An old foreign-policy axiom has it that the broader the coalition, the narrower the mandate. Film and television about charged topics face a similar conundrum. Taking a serious social issue and crafting it into screen narrative means either diluting it for mass consumption or retaining its seriousness and reaching far fewer people. It's the difference between "The Butler" and "The Black Panthers: Vanguard of the Revolution."
This poses an ethical problem, since it means that, to sway a large number of minds, one must turn the mistreatment of people of color into entertainment. And it poses a practical challenge, since it means that writers on a television series need take a topic of deep seriousness and embroider into it some of the shinier tricks of an "Empire" or "Scandal."
Reggie Rock Bythewood and Gina Prince-Bythewood, the couple behind some of the most popular black-oriented entertainment in recent years ("Beyond the Lights," together; many others, apart) faced this dilemma in making "Shots Fired."
Starring Sanaa Lathan and Stephan James, the Fox series is about a pair of possibly racially motivated shootings in a North Carolina town — fictional, but modeled after real events, with strong overtones of Freddie Gray, Alton Sterling and other similar cases. "Shots Fired" was molded from interviews with real-life figures, from Oscar Grant's mother to former New York City Police Commissioner Ray Kelly.
But it is also, at heart, a Fox television series: a commercial entertainment, advertising-driven and airing in prime time, requiring in some ways the loud, suspenseful hues of a network drama.
Creators sought to find harmony between these extremes. "Entertainment was important to the network, but it was important to us too," said Prince-Bythewood of the March debut. "Because none of this means anything if people don't want to binge-watch it."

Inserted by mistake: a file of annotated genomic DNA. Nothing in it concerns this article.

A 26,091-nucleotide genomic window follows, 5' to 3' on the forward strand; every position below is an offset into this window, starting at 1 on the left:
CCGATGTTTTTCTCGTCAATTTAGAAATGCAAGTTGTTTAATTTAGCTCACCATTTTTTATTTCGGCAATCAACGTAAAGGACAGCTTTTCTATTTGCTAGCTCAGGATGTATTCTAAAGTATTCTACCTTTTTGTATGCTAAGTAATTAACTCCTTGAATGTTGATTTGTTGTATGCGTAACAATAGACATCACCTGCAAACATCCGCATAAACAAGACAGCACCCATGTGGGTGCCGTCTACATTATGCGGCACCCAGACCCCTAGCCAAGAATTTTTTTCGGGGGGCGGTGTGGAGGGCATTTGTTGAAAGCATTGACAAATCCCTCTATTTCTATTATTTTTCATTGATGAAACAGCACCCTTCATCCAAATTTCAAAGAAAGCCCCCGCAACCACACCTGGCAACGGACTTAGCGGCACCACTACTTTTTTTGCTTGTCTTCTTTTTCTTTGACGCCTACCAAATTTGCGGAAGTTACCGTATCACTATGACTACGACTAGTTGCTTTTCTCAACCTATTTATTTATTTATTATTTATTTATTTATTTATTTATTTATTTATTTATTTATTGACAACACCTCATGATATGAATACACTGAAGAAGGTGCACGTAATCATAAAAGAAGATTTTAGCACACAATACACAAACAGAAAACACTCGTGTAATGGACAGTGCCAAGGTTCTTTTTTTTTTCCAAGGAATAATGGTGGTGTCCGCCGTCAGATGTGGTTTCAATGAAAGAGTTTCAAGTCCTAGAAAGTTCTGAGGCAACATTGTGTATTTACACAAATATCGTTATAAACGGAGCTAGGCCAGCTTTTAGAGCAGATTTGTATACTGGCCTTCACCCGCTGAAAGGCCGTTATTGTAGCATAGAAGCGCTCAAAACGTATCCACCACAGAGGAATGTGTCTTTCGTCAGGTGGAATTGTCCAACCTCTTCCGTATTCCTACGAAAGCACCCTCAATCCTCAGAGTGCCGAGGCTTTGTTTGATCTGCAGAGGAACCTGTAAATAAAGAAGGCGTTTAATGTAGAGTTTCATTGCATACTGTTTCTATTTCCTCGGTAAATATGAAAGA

"Our creed was to get the audience on the edge of their seats and when they're leaning forward hit them with the truth," added Rock Bythewood, seated next to his wife and Lathan in Park City several hours before the show's Sundance premiere. "Hopefully meaningful change will land without the audience seeing it coming." (One way the series keeps the audience off balance, and scrambles the cliches generally, is by chronicling two separate shootings, of a young black man by a white cop but also a young white man by a black cop.)
Rock Bythewood said this meaning could differ depending on the viewer. For some it might be about better understanding people of color who feel targeted; for others, a new compassion for those in law enforcement at an anxious time. The only clear-cut lesson they wanted to impart, he said, was closer cooperation between police departments and their communities.
"It's very important 'Shots Fired' doesn't come off as a just-say-no show — you know, 'just say no to racism,' " said Rock Bythewood. "Because I don't think that really has an impact. It's a call to action, but telling people what the action is is where we stand back."
With that ambiguity, Rock Bythewood is cleverly trying to solve another problem: how to chisel through viewers' hardened mental facades. Part of what played out with all the cable news coverage of the last few years is a law of diminishing returns: rather than change or erode existing perspectives, it calcified them. For those who believed the system was flawed, the sight of so many protests just reinforced their sense of the problem, building justifiable outrage but not necessarily leading to solutions.
For many people who thought the system was fine, all that coverage became an opportunity to rationalize individual killings. Or it simply stopped landing much at all. Data can be contradictory, but much of the evidence suggests that all the exposure of the Black Lives Matter movement only nudged the needle. A Pew study last summer found that, two years into the movement, more than a third of Americans "don't understand [its] goals." A different study the previous year, more than 15 months into mass protests, revealed that more white people than not believed African Americans received equal treatment in the criminal-justice system.